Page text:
Black Belts for Black Lives
Martial arts has been a significant part of my life for the last 15 years. It all started when a friend called to tell me his roommate's kung fu school had just moved to a new location and was having a grand opening celebration. There was going to be demonstrations and prizes and food. The prospect of free food was very appealing to me, so off we went. The demos were great, the food was tasty, and their screamin' sign-up deal of 3 months unlimited classes for $30 was an offer I couldn't pass-up. At some point during that 3 months I was hooked, and I've been training ever since.
One of my favorite things about martial arts is that every lesson I learn on the training floor also applies to the rest of my life. At work I have used the fighting principle of set-ups to establish expectations for team members on an important project. In school I used the fighting principle line of attack to consider alternate perspectives and solve problems. Lately I am using the fighting principle of positioning to recognize my privilege and use it to uplift voices of color.
In my personal quest to infuse anti-racist work into every part of my life, I have come to realize martial arts is the perfect medium for practicing all the skills and techniques needed to dismantle racism and other forms of systemic oppression. For example, situational awareness is the most important base skill for practical self-defense. It is also one of the most useful skills while attending a protest or giving public testimony on a piece of proposed legislation. And it is vital for dismantling systems of oppression within myself and in society because I have to be able to see what is really happening, I cannot just rely on the narrative offered by those currently in power.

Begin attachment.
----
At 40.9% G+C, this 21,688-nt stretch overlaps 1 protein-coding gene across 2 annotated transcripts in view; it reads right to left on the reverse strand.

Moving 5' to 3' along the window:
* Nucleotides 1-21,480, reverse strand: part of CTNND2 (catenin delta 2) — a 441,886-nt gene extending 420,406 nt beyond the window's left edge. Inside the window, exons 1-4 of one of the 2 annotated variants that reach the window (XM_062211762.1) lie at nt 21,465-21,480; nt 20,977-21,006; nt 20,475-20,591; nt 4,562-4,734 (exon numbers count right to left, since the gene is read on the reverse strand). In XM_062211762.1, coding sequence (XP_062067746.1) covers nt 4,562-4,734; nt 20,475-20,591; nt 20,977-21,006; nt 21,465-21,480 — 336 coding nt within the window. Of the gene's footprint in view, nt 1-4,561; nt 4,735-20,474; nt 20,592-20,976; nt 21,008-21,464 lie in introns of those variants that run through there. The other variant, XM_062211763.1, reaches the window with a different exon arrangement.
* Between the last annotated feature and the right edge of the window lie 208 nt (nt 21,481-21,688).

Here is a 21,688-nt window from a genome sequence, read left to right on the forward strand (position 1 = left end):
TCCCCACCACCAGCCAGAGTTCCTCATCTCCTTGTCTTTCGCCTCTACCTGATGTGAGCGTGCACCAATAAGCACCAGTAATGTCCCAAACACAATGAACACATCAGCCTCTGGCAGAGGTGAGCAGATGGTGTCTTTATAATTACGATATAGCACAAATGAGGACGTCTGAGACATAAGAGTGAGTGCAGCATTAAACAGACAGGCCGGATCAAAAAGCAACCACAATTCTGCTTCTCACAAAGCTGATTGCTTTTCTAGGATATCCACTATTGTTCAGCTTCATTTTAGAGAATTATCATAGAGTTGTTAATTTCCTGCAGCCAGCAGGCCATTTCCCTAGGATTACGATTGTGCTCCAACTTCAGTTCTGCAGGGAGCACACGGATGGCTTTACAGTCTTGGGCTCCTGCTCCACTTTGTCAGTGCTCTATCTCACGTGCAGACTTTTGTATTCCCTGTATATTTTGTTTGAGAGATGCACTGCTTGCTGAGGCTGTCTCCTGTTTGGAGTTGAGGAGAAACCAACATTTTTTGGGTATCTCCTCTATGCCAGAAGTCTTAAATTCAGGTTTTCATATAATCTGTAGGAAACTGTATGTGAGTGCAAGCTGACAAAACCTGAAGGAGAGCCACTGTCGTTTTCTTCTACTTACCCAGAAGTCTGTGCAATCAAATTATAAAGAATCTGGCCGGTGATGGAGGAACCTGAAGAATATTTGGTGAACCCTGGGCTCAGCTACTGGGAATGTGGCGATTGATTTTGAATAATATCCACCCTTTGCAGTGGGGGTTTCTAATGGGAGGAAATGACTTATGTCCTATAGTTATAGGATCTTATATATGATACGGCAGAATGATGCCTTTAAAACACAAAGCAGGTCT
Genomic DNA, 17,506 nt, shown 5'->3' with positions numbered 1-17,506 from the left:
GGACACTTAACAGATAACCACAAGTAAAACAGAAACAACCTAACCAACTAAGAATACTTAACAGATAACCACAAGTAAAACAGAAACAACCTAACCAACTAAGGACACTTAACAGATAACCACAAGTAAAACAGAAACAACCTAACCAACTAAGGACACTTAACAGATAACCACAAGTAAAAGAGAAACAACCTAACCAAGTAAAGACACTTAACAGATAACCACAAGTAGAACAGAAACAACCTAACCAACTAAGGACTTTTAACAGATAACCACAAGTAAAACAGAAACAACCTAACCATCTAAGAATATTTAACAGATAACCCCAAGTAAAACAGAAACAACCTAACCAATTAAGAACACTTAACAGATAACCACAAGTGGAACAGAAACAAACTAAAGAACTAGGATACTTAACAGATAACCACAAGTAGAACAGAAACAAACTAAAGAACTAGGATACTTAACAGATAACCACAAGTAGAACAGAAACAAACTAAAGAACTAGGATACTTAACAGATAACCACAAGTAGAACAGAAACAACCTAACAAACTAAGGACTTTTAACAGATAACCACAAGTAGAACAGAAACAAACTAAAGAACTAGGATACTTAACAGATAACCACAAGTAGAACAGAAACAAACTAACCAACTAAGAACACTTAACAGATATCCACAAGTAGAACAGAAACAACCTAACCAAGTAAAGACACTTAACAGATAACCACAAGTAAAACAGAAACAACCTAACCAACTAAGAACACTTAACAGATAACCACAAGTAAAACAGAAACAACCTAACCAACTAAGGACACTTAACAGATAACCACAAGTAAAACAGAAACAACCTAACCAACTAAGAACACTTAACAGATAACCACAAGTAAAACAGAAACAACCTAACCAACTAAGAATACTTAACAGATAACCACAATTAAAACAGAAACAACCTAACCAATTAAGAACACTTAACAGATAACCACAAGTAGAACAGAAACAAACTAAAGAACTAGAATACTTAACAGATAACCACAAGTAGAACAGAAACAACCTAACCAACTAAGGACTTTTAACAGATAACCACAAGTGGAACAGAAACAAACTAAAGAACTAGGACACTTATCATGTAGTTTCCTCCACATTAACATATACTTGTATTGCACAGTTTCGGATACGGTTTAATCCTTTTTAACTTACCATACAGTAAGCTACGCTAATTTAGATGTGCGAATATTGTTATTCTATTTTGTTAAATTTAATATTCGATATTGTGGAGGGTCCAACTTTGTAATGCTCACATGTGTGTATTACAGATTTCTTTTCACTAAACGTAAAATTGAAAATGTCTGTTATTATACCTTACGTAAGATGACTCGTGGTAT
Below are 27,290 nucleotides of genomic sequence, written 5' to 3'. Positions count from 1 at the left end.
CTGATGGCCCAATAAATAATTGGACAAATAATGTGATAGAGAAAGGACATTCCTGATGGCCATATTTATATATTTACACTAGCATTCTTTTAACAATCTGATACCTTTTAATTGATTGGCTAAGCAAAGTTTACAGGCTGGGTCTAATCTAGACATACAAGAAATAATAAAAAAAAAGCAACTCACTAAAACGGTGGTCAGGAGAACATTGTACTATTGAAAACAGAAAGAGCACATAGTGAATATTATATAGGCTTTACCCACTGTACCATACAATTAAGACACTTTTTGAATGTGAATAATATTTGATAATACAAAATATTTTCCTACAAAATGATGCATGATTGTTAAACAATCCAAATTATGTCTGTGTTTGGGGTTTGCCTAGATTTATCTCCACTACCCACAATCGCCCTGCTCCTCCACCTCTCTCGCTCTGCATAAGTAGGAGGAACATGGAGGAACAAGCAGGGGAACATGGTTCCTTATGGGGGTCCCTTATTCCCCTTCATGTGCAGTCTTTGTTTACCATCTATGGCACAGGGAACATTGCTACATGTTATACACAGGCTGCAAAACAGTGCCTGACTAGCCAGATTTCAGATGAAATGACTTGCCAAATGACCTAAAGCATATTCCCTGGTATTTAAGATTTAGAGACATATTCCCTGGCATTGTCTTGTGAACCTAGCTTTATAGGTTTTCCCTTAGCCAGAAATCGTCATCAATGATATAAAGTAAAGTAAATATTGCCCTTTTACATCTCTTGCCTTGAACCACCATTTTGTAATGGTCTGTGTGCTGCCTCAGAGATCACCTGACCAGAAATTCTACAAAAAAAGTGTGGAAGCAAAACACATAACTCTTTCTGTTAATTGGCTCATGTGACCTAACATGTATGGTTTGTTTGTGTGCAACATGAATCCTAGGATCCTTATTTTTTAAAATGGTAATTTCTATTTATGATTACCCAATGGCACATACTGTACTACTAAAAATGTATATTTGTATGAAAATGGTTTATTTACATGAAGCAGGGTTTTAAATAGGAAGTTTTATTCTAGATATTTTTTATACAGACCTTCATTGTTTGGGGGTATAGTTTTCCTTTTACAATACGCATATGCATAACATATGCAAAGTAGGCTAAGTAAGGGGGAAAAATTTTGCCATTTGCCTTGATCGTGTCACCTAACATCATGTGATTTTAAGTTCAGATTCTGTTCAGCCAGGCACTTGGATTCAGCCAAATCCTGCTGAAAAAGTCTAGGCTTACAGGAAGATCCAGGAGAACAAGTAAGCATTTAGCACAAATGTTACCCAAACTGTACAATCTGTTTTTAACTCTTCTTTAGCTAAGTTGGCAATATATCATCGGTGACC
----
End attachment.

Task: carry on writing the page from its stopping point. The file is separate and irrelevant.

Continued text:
A commitment to life-long learning is also a good example. I recently attended a de-escalation training with a specific focus on peacekeeping at protests. None of the workshop content was new to me, but I still came away with expanded perspective and some new ideas for how to practice the skills and techniques I already have. For me, the biggest take-away from the workshop was the extremely high value of practicing skills before you are in the heat of the moment and have to actually use them. Which is exactly what martial arts offers.
Partner work is another great example. This is important because none of us exist in a vacuum, even if we spend the majority of our time alone. The world is comprised of people interacting with other people to live out our daily lives and shape the world around us. Even in styles where most training is typically done solo, partner work allows the opportunity to try things, test theories, and see what works and what doesn’t. The feedback of my own experience with a partner enhances the guidance from my teachers who provide new theories to consider and new ways to practice.
Martial arts also holds a lot of the same systems of superiority and supremacy present in greater society. The belt ranking system has been used by some people at the top to oppress or bully people lower on down the line. Fortunately Martial arts is also primed to disrupt the status quo in favor of something more thoughtful and intentional. There has been significant progress made over the last several decades for women in martial arts, and I see work happening now to create safe training spaces for gender-fluid and non-binary humans.